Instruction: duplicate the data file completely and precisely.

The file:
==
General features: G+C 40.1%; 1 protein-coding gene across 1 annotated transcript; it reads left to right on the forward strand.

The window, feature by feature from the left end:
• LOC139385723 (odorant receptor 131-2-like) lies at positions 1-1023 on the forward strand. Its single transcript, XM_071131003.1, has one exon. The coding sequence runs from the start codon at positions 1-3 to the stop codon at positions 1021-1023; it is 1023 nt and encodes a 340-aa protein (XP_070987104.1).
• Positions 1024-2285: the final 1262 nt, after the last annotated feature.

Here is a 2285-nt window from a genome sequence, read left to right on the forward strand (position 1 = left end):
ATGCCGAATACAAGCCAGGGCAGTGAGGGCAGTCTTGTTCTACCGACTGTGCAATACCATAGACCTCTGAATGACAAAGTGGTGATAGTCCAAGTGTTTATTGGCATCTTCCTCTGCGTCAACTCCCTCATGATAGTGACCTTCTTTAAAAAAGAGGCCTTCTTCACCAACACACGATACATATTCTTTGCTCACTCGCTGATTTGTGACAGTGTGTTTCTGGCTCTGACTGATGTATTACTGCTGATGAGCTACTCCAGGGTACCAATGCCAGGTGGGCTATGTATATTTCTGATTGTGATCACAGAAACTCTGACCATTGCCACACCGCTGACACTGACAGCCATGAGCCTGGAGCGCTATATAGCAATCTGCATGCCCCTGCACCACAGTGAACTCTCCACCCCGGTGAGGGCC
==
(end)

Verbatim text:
General features: G+C 40.1%; 1 protein-coding gene across 1 annotated transcript; it reads left to right on the forward strand.

The window, feature by feature from the left end:
• LOC139385723 (odorant receptor 131-2-like) lies at positions 1-1023 on the forward strand. Its single transcript, XM_071131003.1, has one exon. The coding sequence runs from the start codon at positions 1-3 to the stop codon at positions 1021-1023; it is 1023 nt and encodes a 340-aa protein (XP_070987104.1).
• Positions 1024-2285: the final 1262 nt, after the last annotated feature.

Here is a 2285-nt window from a genome sequence, read left to right on the forward strand (position 1 = left end):
ATGCCGAATACAAGCCAGGGCAGTGAGGGCAGTCTTGTTCTACCGACTGTGCAATACCATAGACCTCTGAATGACAAAGTGGTGATAGTCCAAGTGTTTATTGGCATCTTCCTCTGCGTCAACTCCCTCATGATAGTGACCTTCTTTAAAAAAGAGGCCTTCTTCACCAACACACGATACATATTCTTTGCTCACTCGCTGATTTGTGACAGTGTGTTTCTGGCTCTGACTGATGTATTACTGCTGATGAGCTACTCCAGGGTACCAATGCCAGGTGGGCTATGTATATTTCTGATTGTGATCACAGAAACTCTGACCATTGCCACACCGCTGACACTGACAGCCATGAGCCTGGAGCGCTATATAGCAATCTGCATGCCCCTGCACCACAGTGAACTCTCCACCCCGGTGAGGGCC